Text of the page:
On the basis of the patient's symptoms, the GP can presume that a condition of the nervous system may be involved, which will require further investigation. The patient will then be referred to a specialist in this area, that is to a neurologist. At the first examination, this specialist will first ask the patient about his or her symptoms. Then there will be a physical examination, known as a "neurological examination". If the doctor thinks that the symptoms may be connected to the brain tumour, nowadays the next step is always a computer tomogram (CT scan) of the brain. After this examination, an MRI (Magnetic Resonance Imaging) scan can also take place. In some hospitals it is also customary to perform an EEG (ElectroEncephaloGram). Below you will find a more detailed description of the abovementioned examinations.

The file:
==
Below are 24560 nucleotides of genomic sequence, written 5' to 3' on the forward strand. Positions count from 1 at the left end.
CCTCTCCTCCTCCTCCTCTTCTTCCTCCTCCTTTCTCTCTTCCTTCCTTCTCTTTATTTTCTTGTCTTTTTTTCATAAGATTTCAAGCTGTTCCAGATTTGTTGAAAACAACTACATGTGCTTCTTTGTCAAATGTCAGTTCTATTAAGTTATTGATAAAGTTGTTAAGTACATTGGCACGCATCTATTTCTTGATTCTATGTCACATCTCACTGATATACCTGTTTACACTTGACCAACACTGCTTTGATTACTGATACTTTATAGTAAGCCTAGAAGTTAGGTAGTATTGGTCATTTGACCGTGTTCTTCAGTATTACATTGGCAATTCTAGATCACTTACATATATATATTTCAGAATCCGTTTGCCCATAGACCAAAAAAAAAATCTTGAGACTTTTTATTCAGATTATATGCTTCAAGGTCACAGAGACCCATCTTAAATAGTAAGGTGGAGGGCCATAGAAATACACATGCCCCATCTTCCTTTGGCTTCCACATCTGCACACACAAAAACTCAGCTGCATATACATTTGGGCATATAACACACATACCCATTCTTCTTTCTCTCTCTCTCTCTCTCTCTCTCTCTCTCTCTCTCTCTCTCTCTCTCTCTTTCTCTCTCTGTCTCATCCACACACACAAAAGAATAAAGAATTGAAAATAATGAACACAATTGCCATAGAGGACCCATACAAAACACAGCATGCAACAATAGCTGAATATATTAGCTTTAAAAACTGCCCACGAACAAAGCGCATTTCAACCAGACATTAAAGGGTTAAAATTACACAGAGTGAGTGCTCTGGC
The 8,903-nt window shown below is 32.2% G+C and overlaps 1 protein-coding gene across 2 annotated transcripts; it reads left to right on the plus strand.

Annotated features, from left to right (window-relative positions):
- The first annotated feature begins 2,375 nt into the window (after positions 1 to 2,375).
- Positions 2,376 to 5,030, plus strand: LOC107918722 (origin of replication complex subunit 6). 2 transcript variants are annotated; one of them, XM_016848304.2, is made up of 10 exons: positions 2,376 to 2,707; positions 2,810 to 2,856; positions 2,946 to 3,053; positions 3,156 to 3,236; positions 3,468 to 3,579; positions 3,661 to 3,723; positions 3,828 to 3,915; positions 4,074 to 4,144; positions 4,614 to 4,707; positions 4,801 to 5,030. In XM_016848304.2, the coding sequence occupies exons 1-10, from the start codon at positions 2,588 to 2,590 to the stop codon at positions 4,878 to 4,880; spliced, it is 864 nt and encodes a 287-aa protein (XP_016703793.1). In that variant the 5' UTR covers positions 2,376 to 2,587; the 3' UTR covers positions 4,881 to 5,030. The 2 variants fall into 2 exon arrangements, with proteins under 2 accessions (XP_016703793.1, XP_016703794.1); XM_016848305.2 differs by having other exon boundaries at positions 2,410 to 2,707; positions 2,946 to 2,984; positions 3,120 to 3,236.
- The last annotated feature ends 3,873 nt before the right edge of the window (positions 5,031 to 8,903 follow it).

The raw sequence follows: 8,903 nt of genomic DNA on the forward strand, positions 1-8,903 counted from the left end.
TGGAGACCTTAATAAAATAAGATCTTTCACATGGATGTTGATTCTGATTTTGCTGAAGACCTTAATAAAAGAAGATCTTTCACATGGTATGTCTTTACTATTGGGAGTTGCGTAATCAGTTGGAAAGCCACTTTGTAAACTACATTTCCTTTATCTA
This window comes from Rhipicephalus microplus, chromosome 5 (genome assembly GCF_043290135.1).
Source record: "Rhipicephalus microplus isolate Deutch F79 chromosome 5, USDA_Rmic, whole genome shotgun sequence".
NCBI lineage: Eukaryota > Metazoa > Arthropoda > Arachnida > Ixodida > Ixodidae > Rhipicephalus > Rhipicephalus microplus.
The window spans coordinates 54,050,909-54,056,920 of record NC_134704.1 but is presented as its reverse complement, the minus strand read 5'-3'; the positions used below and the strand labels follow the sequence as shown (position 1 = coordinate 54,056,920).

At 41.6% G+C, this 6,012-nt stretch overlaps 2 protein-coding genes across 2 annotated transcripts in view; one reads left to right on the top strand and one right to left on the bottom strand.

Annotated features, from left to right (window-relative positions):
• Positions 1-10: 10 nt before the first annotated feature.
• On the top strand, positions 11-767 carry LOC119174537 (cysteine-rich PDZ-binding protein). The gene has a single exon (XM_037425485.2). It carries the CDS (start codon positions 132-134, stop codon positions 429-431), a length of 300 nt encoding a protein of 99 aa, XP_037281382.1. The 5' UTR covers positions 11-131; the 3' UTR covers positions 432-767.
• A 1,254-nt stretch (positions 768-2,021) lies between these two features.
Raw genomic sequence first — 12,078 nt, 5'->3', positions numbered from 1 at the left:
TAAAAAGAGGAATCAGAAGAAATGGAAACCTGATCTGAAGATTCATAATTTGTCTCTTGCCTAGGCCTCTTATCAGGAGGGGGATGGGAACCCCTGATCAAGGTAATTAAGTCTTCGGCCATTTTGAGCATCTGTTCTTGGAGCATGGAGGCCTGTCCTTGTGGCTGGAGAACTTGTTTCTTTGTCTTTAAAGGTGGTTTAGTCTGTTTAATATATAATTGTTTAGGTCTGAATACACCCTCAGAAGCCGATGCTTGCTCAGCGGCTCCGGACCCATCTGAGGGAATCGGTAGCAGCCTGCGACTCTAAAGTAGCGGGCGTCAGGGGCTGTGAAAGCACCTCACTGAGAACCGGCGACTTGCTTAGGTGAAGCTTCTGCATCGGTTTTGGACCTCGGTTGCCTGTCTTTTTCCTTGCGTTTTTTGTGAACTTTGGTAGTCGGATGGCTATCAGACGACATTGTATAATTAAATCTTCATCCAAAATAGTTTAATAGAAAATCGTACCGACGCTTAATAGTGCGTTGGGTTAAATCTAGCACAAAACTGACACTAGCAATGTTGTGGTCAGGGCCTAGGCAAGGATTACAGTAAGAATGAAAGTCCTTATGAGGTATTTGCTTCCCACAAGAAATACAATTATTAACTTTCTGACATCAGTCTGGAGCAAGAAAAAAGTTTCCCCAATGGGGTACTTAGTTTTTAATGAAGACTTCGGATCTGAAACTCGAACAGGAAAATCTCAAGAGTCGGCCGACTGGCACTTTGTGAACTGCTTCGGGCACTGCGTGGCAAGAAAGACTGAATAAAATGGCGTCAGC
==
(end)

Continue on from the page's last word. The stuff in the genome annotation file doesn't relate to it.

4. Neurological examination

During the physical examination the doctor evaluates the proper working of bodily functions as well as the patient's speech, vision, balance, strength in the members and the ability to feel sensitivity stimuli. The neurological examination can sometimes give indications concerning the possible presence and location of a brain tumour.

5. Computer tomography (CT scan)